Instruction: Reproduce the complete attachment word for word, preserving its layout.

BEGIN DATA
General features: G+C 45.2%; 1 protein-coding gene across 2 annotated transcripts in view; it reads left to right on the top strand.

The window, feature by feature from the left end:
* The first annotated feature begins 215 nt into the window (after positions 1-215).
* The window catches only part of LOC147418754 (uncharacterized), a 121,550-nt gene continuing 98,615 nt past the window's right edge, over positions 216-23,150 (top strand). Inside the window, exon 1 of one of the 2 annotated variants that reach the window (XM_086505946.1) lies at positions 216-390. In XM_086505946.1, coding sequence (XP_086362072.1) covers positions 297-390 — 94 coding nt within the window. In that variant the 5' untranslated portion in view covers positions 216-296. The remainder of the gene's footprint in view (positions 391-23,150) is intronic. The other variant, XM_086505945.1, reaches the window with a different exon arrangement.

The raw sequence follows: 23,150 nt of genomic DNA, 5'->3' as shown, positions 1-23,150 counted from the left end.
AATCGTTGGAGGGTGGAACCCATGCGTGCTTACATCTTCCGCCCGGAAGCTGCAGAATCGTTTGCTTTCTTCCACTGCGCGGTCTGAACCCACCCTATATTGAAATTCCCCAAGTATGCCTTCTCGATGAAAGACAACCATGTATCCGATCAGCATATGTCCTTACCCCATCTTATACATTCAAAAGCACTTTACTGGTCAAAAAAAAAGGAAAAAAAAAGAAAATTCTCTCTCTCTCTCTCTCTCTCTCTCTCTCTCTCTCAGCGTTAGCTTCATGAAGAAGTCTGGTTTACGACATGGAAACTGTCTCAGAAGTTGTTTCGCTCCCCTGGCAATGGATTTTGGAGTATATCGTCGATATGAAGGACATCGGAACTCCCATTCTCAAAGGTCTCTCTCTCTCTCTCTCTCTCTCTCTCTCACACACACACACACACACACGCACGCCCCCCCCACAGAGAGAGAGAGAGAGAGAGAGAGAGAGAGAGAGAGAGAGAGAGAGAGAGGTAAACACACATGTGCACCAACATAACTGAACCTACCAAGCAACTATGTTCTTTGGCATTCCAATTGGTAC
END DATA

General features: G+C 45.2%; 1 protein-coding gene across 2 annotated transcripts in view; it reads left to right on the top strand.

The window, feature by feature from the left end:
* The first annotated feature begins 215 nt into the window (after positions 1-215).
* The window catches only part of LOC147418754 (uncharacterized), a 121,550-nt gene continuing 98,615 nt past the window's right edge, over positions 216-23,150 (top strand). Inside the window, exon 1 of one of the 2 annotated variants that reach the window (XM_086505946.1) lies at positions 216-390. In XM_086505946.1, coding sequence (XP_086362072.1) covers positions 297-390 — 94 coding nt within the window. In that variant the 5' untranslated portion in view covers positions 216-296. The remainder of the gene's footprint in view (positions 391-23,150) is intronic. The other variant, XM_086505945.1, reaches the window with a different exon arrangement.

The raw sequence follows: 23,150 nt of genomic DNA, 5'->3' as shown, positions 1-23,150 counted from the left end.
AATCGTTGGAGGGTGGAACCCATGCGTGCTTACATCTTCCGCCCGGAAGCTGCAGAATCGTTTGCTTTCTTCCACTGCGCGGTCTGAACCCACCCTATATTGAAATTCCCCAAGTATGCCTTCTCGATGAAAGACAACCATGTATCCGATCAGCATATGTCCTTACCCCATCTTATACATTCAAAAGCACTTTACTGGTCAAAAAAAAAGGAAAAAAAAAGAAAATTCTCTCTCTCTCTCTCTCTCTCTCTCTCTCTCTCTCAGCGTTAGCTTCATGAAGAAGTCTGGTTTACGACATGGAAACTGTCTCAGAAGTTGTTTCGCTCCCCTGGCAATGGATTTTGGAGTATATCGTCGATATGAAGGACATCGGAACTCCCATTCTCAAAGGTCTCTCTCTCTCTCTCTCTCTCTCTCTCTCACACACACACACACACACACGCACGCCCCCCCCACAGAGAGAGAGAGAGAGAGAGAGAGAGAGAGAGAGAGAGAGAGAGAGAGAGGTAAACACACATGTGCACCAACATAACTGAACCTACCAAGCAACTATGTTCTTTGGCATTCCAATTGGTAC